The hospital walls were painted with simple health advice such as on how and why to wash your hands 
and this one which says "Lets brush our teeth well"
KISC works in Lamjung because of its connection to the region through the district hospital. This is run by HDCS, the Nepali NGO which also owns KISC. So the first thing that happened was that Khim Kandel, the head of EQUIP and fellow Director of KISC, took us to the hospital where we were showed round by two doctors, one Nepali and one American. The American is a former KISC parent as he and his wife had spent 18 months in Kathmandu learning language before moving to Lamjung. Their eldest daughter had attended KISC during that time. It was great to see the impact of KISC again in this way, knowing that we’d been able to support this family while they prepared for their role in this important district hospital.

Walking to school
The Nepali doctor explained that this hospital was the only one in the district and served 40,000 outpatients a year. Many patients lived in the rural areas around and would walk for up to 2 days to get to this hospital. While many of these rural areas are now served by local health posts, these are obviously not enough for villagers that need significant care. They also proudly showed us their maternity unit. The Infant mortality rate in Nepal is still quite high and so the government is giving 4,000 Nepal rupees (about £25) to mothers who do 4 anti-natal visits and give birth in the hospital – a significant incentive. The hospital had about 1200 mothers give birth last year. The visit to the hospital concluded with the obligatory Masala Chiyaa (Nepali spiced tea) in the courtyard as we discussed the state of healthcare in Nepal.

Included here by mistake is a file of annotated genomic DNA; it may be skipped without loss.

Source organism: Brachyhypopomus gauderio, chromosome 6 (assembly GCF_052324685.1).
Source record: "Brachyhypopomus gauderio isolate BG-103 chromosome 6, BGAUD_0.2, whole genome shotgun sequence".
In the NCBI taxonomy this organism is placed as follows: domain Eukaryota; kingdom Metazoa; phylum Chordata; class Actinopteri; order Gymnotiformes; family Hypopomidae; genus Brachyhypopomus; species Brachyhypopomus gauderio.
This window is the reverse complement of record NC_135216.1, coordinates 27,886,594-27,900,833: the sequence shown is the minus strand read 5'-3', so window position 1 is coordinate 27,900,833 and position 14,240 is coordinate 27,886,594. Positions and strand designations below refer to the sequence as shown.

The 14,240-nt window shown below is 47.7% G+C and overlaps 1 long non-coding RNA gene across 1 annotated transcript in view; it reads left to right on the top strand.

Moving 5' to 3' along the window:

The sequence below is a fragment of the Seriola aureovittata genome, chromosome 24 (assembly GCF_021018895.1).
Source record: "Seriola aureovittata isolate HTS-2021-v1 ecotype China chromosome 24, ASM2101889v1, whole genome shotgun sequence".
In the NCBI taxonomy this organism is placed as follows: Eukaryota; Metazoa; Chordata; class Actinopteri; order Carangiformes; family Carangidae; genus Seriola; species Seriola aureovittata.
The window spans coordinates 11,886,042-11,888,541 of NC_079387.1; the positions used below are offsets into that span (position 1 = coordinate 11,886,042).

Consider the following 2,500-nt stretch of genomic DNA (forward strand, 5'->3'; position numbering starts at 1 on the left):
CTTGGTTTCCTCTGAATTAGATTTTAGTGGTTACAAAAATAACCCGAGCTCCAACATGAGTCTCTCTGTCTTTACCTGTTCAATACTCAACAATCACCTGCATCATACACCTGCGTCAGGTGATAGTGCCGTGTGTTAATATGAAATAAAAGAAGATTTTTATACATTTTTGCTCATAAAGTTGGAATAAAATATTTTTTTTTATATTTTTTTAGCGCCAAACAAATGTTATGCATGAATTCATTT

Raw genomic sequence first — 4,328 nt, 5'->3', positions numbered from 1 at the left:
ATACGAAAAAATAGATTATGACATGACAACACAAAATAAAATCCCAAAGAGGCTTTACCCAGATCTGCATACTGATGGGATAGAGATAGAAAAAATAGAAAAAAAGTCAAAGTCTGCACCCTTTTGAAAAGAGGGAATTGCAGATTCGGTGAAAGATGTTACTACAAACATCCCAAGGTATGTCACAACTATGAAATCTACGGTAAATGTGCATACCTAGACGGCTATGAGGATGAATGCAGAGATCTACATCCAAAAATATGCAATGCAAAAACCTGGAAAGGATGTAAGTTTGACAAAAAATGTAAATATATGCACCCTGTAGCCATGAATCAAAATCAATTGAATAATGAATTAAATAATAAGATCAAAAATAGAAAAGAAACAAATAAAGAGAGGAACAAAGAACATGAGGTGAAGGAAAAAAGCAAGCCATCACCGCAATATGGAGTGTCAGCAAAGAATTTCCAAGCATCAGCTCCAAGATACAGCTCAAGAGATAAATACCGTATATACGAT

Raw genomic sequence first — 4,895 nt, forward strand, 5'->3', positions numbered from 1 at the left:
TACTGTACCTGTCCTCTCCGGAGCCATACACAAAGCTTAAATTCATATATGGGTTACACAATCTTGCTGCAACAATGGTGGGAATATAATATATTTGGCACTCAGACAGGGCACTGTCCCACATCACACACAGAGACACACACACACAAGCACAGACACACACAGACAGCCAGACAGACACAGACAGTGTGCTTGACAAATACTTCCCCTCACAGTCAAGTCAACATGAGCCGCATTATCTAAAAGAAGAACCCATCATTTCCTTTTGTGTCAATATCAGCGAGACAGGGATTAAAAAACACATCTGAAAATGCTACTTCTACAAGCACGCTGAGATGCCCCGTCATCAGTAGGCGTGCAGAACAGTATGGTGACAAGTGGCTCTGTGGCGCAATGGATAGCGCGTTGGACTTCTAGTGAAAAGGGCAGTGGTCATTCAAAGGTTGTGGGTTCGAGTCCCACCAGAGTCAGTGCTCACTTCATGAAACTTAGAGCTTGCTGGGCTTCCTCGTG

Line up in the school yard.
Khim reading with a student, new classroom library
behind them
The next day it was time to visit one of the local Nepali schools. This school was about an hour’s walk from the town we were staying in and was situated in a small village nestled in a scenic valley. As we walked to the village we passed a number of young people in school uniform heading towards the town we were leaving. These were children who attended one of the private schools in the town rather than staying in the village to go to the government school we were visiting. Last year just under 50% of 16 year olds passed their School Leaving certificate, but that figure was significantly lower in government schools. Khim shared the story of one young girl he knew of from the village who walked the 2 hour round trip 3 times a day to visit market to sell milk in the morning and evening as well as attend school. It highlighted to us the urgency of EQUIP's work helping to improve the government schools so that parents feel they can send their children to the local school rather than spending money they don’t really have and requiring their children to travel long distances (many travel much further than a 2 hour round trip) to attend private schools which are barely better resourced than the government schools.